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Georg Ebers
This eBook from the Gutenberg Project consists of approximately 551 pages of information about Uarda .

So for some minutes he continued to blame and warn them, and he ended his speech by promising, in consideration of the great miracle that gave that day a special sanctity, to exercise unwonted clemency.  For the sake of example, he said, he could not let them pass altogether unpunished, and he now asked them which of them had been the instigator of the deed; he and he only should suffer punishment.

He had hardly clone speaking, when prince Rameri stepped forward, and said modestly: 

“We acknowledge, holy father, that we have played a foolish trick; and I lament it doubly because I devised it, and made the others follow me.  I love Pentaur, and next to thee there is no one like him in the sanctuary.”

Ameni’s countenance grew dark, and he answered with displeasure: 

“No judgment is allowed to pupils as to their teachers—­nor to you.  If you were not the son of the king, who rules Egypt as Ra, I would punish your temerity with stripes.  My hands are tied with regard to you, and yet they must be everywhere and always at work if the hundreds committed to my care are to be kept from harm.”

“Nay, punish me!” cried Rameri.  “If I commit a folly I am ready to bear the consequences.”

Ameni looked pleased at the vehement boy, and would willingly have shaken him by the hand and stroked his curly head, but the penance he proposed for Rameri was to serve a great end, and Ameni would not allow any overflow of emotion to hinder him in the execution of a well considered design.  So he answered the prince with grave determination: 

“I must and will punish you—­and I do so by requesting you to leave the House of Seti this very day.”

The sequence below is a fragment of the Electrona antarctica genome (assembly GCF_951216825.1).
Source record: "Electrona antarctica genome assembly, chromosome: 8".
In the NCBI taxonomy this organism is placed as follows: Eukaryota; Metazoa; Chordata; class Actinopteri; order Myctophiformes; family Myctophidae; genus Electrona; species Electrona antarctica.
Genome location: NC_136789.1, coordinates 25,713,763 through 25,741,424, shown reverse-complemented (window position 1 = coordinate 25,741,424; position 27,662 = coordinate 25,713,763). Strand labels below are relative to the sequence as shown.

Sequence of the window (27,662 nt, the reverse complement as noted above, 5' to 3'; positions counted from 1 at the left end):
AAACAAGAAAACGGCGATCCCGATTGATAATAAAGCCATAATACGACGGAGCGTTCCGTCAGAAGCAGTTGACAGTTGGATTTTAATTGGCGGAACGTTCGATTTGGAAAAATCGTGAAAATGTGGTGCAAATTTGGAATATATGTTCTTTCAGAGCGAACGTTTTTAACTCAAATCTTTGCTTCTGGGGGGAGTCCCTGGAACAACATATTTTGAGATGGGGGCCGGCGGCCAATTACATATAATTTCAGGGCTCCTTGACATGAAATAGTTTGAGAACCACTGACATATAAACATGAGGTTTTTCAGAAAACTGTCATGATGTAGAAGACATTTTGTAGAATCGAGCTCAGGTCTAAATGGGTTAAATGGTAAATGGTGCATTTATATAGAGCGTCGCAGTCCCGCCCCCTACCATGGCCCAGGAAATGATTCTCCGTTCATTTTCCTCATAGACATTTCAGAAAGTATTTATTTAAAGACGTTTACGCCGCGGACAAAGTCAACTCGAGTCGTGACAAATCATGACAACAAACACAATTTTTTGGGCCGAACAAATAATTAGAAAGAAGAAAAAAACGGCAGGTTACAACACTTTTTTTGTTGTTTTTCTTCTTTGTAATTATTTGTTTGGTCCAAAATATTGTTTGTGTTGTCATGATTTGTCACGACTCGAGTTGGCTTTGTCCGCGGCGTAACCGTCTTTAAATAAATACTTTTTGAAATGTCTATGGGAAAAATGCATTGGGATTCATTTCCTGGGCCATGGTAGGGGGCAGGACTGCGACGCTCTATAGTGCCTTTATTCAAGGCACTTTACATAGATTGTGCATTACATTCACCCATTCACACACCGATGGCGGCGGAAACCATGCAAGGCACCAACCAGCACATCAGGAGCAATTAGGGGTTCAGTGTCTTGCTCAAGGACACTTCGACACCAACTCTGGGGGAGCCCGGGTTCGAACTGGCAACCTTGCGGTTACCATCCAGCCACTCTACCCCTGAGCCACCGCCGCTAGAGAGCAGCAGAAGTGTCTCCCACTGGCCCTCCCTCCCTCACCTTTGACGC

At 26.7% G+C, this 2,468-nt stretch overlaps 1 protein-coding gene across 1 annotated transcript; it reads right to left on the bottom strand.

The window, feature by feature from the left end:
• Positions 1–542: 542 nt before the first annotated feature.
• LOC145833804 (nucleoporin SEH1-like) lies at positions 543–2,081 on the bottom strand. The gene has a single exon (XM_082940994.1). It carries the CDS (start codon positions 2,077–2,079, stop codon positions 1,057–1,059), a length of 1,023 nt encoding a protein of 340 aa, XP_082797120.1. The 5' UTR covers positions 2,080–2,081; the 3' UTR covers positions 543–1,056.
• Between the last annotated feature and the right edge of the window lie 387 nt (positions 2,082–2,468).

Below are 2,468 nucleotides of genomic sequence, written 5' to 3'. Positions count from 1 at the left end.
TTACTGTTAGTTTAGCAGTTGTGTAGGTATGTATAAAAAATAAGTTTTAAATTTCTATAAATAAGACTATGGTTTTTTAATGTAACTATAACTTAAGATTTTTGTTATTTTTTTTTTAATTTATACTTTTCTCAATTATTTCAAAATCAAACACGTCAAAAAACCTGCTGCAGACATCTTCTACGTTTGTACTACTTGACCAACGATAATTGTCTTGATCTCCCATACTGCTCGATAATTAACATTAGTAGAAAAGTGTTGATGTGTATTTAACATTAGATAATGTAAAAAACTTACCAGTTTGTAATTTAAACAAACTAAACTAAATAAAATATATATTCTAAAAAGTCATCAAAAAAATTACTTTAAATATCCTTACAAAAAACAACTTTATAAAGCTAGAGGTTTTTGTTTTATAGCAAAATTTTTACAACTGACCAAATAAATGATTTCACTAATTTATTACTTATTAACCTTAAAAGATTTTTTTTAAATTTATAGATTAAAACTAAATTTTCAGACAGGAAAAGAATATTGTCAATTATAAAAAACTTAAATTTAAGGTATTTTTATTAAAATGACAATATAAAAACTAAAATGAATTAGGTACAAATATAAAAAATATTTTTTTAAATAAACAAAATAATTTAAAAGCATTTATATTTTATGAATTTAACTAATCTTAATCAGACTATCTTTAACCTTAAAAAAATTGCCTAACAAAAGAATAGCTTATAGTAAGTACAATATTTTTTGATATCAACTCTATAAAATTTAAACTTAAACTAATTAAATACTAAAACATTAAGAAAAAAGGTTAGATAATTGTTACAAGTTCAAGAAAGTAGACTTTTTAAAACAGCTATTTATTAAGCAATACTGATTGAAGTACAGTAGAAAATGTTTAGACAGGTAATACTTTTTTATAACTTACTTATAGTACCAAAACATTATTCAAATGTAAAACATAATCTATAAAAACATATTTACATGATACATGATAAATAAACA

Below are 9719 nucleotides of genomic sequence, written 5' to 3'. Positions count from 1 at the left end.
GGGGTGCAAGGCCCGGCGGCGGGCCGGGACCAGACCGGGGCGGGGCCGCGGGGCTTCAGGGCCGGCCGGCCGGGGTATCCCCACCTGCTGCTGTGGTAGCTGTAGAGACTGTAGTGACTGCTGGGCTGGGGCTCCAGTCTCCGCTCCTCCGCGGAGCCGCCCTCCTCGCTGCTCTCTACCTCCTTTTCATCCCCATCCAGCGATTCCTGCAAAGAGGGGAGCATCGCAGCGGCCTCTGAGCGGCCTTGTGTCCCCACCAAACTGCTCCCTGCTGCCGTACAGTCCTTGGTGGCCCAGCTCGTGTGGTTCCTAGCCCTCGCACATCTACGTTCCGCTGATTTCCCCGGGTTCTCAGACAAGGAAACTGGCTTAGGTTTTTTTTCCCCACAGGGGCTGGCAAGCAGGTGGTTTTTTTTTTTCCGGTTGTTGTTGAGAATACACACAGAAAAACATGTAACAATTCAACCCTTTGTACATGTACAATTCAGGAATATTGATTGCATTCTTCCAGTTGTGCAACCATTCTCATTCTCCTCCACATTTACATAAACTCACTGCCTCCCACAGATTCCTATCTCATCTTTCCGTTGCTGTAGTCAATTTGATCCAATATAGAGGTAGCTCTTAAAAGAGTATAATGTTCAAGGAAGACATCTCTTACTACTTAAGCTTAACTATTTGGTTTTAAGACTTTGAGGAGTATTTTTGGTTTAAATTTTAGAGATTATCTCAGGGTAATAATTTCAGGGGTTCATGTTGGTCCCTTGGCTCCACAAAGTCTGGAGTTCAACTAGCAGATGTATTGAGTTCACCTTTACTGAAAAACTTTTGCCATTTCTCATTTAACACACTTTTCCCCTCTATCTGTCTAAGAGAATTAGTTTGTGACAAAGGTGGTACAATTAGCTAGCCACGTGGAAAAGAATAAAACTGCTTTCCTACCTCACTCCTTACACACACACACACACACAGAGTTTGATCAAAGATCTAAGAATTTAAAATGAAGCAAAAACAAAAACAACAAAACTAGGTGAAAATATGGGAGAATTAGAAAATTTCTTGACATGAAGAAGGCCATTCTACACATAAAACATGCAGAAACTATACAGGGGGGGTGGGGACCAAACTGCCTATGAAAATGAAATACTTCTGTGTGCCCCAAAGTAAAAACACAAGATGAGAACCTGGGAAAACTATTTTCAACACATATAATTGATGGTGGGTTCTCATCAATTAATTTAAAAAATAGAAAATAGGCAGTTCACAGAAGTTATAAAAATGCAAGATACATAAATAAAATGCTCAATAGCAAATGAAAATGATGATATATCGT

The prince turned pale.  But Ameni went on more kindly: 

“I do not expel you with ignominy from among us—­I only bid you a friendly farewell.  In a few weeks you would in any case have left the college, and by the king’s command have transferred your blooming life, health, and strength to the exercising ground of the chariot-brigade.  No punishment for you but this lies in my power.  Now give me your hand; you will make a fine man, and perhaps a great warrior.”

The prince stood in astonishment before Ameni, and did not take his offered hand.  Then the priest went up to him, and said: 

“You said you were ready to take the consequences of your folly, and a prince’s word must be kept.  Before sunset we will conduct you to the gate of the temple.”

Ameni turned his back on the boys, and left the school-court.

Rameri looked after him.  Utter whiteness had overspread his blooming face, and the blood had left even his lips.  None of his companions approached him, for each felt that what was passing in his soul at this moment would brook no careless intrusion.  No one spoke a word; they all looked at him.

He soon observed this, and tried to collect himself, and then he said in a low tone while he held out his hands to Anana and another friend: 

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